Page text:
Dutch Fear Muslim Reaction to Hirsi Ali’s Gay Movie

The Dutch authorities fear that “Submission 2,” Ayaan Hirsi Ali’s soon to be released new movie, might make the Netherlands a target of angry Muslims worldwide. The movie criticizes Muslims for their intolerance of gays. In a report published last Wednesday the country’s National Anti-Terrorism Coordinator (Nationaal Coördinator Terrorismebestrijding, NCTb) warns that one must seriously take into account the possibility of an international Muslim boycott of the Netherlands, similar to the boycott of Denmark by the Islamic world earlier this year over the Muhammad cartoons.

The NCTb writes that “Submission 2” has already attracted attention in the Arab world and in Iran. The Dutch authorities are working on a plan about what to do if the movie does, indeed, stir up international Muslim indignation. “Controversial debates or artistic quotes about Islam in the Netherlands can be abused by radical Muslims abroad to agitate against the Netherlands,” the NCTb report says. It states that the Danish cartoon affair shows how minor local incidents can rapidly escalate into violent tensions between Muslims and non-Muslims. “Not only political interests but also economic interests as well as the safety of embassies and Dutch troops abroad can be in jeopardy.”

The NCTb also warns for possible repercussions within the Netherlands. The report says that Dutch Muslims, including soldiers in the Dutch army, are growing ever more radical. An increasing number is said to visit radical mosques controlled by the Salafi, a Saudi dominated sect which advocates a return to the strict rules of 7th century Islam.

Ayaan Hirsi Ali has announced that her new movie will be released later this year. “Submission 2” criticizes the “lack of sexual liberty” of homosexuals in Muslim societies. Hirsi Ali’s first movie, “Submission,” which was released in 2004, criticized the discrimination of women in Muslim societies. The script of the movie was written by Hirsi Ali. The movie depicted verses from the Koran written on the naked backs of battered women. Theo van Gogh, the Amsterdam film maker who directed Hirsi Ali’s movie, was assassinated in November 2004 by a Muslim fanatic. Van Gogh’s murderer pinned a letter to his corpse, threatening to kill Hirsi Ali as well.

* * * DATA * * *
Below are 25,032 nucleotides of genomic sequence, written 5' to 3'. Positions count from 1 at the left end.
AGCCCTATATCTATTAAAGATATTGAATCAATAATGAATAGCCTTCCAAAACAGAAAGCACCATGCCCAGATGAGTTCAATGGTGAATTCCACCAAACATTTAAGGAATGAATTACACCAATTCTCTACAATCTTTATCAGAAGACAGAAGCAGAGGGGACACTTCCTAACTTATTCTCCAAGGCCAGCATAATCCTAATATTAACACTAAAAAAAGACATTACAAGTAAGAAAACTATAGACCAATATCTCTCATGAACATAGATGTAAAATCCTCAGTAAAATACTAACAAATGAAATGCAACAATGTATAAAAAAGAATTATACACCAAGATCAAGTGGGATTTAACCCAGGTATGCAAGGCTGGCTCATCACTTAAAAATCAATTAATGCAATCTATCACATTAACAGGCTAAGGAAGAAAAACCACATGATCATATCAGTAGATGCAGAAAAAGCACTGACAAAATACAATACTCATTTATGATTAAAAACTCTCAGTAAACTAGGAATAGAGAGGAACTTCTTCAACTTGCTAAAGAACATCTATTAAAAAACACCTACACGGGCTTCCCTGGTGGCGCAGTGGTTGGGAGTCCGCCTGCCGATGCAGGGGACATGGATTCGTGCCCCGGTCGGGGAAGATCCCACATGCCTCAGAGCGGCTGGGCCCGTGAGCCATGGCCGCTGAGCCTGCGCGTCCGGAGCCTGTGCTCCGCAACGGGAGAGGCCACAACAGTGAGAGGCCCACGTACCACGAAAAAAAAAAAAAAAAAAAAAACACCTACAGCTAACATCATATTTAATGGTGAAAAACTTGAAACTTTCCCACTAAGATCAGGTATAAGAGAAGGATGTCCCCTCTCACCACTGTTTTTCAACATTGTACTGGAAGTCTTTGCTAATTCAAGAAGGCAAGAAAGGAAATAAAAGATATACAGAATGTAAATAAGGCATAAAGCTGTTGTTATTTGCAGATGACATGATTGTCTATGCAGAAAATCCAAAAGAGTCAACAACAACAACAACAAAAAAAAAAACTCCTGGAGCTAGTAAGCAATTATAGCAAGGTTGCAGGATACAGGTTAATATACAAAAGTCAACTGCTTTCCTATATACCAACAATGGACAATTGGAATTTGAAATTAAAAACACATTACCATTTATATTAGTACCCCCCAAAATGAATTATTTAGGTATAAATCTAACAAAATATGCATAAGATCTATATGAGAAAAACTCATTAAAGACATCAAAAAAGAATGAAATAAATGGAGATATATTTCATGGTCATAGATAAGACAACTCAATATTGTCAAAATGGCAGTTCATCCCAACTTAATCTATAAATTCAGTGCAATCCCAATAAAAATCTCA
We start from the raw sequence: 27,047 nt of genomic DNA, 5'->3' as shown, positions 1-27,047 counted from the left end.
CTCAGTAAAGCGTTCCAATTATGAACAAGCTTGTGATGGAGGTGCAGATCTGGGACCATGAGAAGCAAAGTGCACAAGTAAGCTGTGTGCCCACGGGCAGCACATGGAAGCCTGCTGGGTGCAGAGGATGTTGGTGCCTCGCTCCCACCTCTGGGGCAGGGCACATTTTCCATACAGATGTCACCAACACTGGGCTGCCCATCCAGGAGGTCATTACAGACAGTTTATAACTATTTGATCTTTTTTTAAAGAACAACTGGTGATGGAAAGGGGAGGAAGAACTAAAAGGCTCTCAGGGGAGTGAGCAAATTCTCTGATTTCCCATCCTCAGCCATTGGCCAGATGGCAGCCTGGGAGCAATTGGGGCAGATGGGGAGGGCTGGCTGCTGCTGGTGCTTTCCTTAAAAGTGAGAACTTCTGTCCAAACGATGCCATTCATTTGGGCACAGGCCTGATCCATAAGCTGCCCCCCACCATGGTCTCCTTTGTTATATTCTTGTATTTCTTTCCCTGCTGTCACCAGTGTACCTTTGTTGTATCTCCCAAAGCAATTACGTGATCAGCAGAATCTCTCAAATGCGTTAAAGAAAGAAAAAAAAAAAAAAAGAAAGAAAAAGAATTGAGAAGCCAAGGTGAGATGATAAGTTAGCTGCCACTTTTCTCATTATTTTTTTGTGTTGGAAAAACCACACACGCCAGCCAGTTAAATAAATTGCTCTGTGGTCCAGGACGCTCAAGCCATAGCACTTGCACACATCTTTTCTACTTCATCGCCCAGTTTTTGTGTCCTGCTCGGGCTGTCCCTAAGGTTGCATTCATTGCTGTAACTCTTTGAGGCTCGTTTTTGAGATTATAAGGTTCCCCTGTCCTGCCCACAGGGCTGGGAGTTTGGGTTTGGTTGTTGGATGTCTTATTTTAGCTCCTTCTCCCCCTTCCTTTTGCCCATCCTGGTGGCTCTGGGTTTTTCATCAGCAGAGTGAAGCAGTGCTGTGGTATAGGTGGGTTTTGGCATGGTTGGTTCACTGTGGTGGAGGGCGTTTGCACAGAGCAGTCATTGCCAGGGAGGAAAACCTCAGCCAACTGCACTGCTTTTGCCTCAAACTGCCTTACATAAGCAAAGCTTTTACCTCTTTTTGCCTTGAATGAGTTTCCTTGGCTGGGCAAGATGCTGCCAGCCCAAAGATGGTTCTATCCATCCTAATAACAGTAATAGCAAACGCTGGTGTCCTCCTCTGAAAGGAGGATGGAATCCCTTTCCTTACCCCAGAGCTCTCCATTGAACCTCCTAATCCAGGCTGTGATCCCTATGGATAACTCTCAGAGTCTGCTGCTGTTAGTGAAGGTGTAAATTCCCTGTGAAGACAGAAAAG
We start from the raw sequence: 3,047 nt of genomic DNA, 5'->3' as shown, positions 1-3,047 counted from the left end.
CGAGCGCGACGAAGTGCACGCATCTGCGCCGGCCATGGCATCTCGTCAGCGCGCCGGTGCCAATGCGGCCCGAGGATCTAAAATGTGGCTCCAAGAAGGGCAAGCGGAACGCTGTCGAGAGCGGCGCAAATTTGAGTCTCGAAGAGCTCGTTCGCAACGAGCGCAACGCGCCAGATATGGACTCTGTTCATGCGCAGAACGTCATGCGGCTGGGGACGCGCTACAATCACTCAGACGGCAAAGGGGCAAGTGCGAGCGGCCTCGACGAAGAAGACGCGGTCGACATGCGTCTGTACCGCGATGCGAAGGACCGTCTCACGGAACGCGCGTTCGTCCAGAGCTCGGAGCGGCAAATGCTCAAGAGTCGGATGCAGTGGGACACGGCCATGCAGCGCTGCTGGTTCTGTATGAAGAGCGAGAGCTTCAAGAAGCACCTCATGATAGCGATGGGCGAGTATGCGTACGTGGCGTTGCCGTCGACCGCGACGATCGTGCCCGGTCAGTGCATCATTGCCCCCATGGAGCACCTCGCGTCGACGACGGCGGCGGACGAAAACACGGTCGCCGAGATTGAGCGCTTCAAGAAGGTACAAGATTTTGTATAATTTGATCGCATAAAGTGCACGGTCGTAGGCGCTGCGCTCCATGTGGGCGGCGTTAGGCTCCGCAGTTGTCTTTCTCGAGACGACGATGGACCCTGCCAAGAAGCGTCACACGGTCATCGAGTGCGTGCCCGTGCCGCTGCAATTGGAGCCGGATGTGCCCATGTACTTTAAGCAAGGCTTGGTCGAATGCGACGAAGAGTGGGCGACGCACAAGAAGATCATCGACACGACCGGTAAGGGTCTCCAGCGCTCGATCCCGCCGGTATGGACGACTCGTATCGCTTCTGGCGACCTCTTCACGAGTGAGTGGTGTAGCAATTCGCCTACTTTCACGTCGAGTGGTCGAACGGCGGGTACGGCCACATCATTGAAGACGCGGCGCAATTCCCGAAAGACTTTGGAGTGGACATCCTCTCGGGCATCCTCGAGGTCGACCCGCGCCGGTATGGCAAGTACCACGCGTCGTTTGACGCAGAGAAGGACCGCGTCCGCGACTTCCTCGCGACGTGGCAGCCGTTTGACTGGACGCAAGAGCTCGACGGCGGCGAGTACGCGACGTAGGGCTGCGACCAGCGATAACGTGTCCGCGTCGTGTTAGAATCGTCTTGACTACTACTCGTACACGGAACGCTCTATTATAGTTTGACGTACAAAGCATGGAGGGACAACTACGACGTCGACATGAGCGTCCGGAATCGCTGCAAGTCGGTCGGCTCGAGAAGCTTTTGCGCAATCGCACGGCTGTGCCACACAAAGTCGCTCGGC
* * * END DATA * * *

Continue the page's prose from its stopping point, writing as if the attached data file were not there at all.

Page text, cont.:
Ayaan Hirsi Ali is a Somali-born immigrant who moved to the Netherlands in 1992 to escape a forced marriage arranged by her family. She has become one of the country’s most outspoken critics of Islam (and of religious conservatism in general). She began her political career by working for the Wiardi Beckman Foundation, the think tank of the Dutch Socialist Party. In 2002 she joined the Liberal Party VVD, for which she was elected in the Dutch Parliament the following year. Last month however, Rita Verdonk, the Dutch minister for Immigration (who also belongs to the VVD), stripped Hirsi Ali of her Dutch nationality because she had not revealed her real identity when she requested political asylum in the Netherlands in 1992. Next September Hirsi Ali will move to the United States, where she has been offered a job at the American Enterprise Institute (AEI), a conservative think tank that has asked her to help in “furthering the reconciliation of Muslim teachings with the ideals of individual freedom and responsibility and the ‘open society.’”

The way in which the Dutch threw Hirsi Ali out in an attempt to appease Muslim fanatics has attracted worldwide attention. The famous Peruvian author Mario Vargas Llosa criticized the Netherlands this week in an op-ed piece in the Lima newspaper El Comercio. He wrote that he had “applauded the Netherlands in the past when it was a pioneer in allowing euthanasia, legalising drugs and institutionalising gay marriage. Now I am disillusioned by the disgraceful surrendering of a government and the public opinion of a democratic country to the blackmail of terrorist fanaticism.

Perhaps Vargas Llosa should ask himself whether the moral relativism of the Dutch, which led to the euthanasia, free drug consumption and gay marriage he applauds, might not have caused the disgraceful attitude of appeasement towards fanatics.

Meanwhile there was a political row in the Dutch Parliament earlier this week, concerning a visit by Queen Beatrix to the Mobarak Mosque in The Hague. The Mobarak Mosque is the oldest mosque in the Netherlands. It was established 50 years ago. Like all visitors the Queen took off her shoes before entering the mosque. However, she also agreed not to shake hands with the imams and radical religious leaders running the mosque. According to the imams, who belong to a radical group, Islam forbids them to touch women other than their wives. Jan-Peter Balkenende, the Dutch Prime Minister, praised the Queen for the “example of religious tolerance” that she had given by not shaking hands. The conservative politician Geert Wilders, however, told Parliament on Wednesday that he had been “greatly irritated” by the Queen and the Prime Minister, who “under the pretext of tolerance are selling out Dutch values such as the equality between men and women.”